Tregs serve as a brake on the immune system, and their dysfunction is associated with multiple autoimmune disorders. Jeffrey Bluestone and colleagues discuss how CD4+ Tregs control the outgrowth of potentially pathogenic self-reactive cells (10). In highlighting the evidence for a key role of these suppressor cells in the prevention and suppression of autoimmunity, these authors review the experimental support for the existence of functionally and phenotypically distinct suppressor cell subsets and their complementary role in regulating immune responses. By including considerations of Treg stability under changing environments and the recent immunotherapeutic approaches for the restoration of peripheral immune tolerance, these authors ponder the current challenges in achieving remission of autoimmunity without continuous immune suppression (i.e., by maintaining uncompromised overall immune responses).
The restoration of immune homeostasis might be accomplished by enhancing suppressive immune responses, to limit the damage caused by T cells or B cells (or by the cytokines that they produce). George Tsokos and colleagues analyze the central role of T cells in orchestrating autoimmune responses and the characteristics of these cells in a prototypical systemic autoimmune disease (11), while Betty Diamond and Jolien Suurmond address the importance of the mechanisms that drive autoantibody pathogenicity and the mechanisms by which autoantibody production is initiated (12). Autoantibodies appear long before clinical symptoms of autoimmunity, thus representing a marker for potential disease development (13). Their predictive value is also reflected by the finding that there is an approximately six- to eight-fold increase in the risk of developing an autoimmune disease when only one autoantibody is present compared with three autoantibodies present (14).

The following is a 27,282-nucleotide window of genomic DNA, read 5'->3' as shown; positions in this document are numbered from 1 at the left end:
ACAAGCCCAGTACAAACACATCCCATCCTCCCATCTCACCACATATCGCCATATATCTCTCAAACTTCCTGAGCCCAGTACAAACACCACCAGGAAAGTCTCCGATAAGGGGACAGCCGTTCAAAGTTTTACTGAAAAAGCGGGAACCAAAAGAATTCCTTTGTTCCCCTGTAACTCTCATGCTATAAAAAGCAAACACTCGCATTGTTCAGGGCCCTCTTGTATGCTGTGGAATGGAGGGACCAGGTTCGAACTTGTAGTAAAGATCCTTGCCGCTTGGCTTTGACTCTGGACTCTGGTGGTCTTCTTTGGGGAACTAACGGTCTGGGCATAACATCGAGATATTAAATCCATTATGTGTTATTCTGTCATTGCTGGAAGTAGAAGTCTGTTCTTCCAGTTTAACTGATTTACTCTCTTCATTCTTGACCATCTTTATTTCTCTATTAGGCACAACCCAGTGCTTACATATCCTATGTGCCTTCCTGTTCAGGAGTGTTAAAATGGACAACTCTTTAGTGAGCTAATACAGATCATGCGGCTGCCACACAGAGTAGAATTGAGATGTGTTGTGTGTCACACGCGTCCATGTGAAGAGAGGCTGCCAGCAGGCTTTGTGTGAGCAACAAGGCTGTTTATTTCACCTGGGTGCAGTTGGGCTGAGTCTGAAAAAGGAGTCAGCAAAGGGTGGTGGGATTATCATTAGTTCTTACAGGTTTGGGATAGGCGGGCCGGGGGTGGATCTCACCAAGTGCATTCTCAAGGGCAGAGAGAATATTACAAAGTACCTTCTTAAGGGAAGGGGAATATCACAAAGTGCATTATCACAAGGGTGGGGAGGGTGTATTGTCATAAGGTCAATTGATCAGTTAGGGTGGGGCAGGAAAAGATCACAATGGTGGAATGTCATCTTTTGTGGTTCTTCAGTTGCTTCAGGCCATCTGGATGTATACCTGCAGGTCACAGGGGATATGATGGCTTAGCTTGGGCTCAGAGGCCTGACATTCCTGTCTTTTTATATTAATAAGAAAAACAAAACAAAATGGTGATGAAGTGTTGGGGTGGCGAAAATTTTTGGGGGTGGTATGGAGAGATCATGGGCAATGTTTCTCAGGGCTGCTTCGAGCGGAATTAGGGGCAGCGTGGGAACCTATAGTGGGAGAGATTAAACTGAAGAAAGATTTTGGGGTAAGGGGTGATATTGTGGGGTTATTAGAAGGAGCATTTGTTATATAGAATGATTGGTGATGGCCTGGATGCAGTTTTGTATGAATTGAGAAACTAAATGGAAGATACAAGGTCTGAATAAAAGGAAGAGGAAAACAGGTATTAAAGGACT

Autoantibodies develop because of inefficient removal of autoreactive B cells, which in healthy individuals are eliminated both at central and peripheral levels. In untreated patients with active autoimmune disease, both central and peripheral B cell tolerance checkpoints can be defective (15). Fritz Melchers describes three checkpoints of central tolerance for B cells in the bone marrow and discusses the importance of the microenvironment in the effective removal of the vast majority of B cell clones that express polyreactive antibodies (16). He then discusses the mechanisms of peripheral B cell tolerance, namely checkpoint 4, which removes peripheral autoreactive new emigrant B cells before they enter the mature naive B cell pool (17), and checkpoint 5, which eliminates accidental products of hypermutation that are created during antibody affinity maturation (18).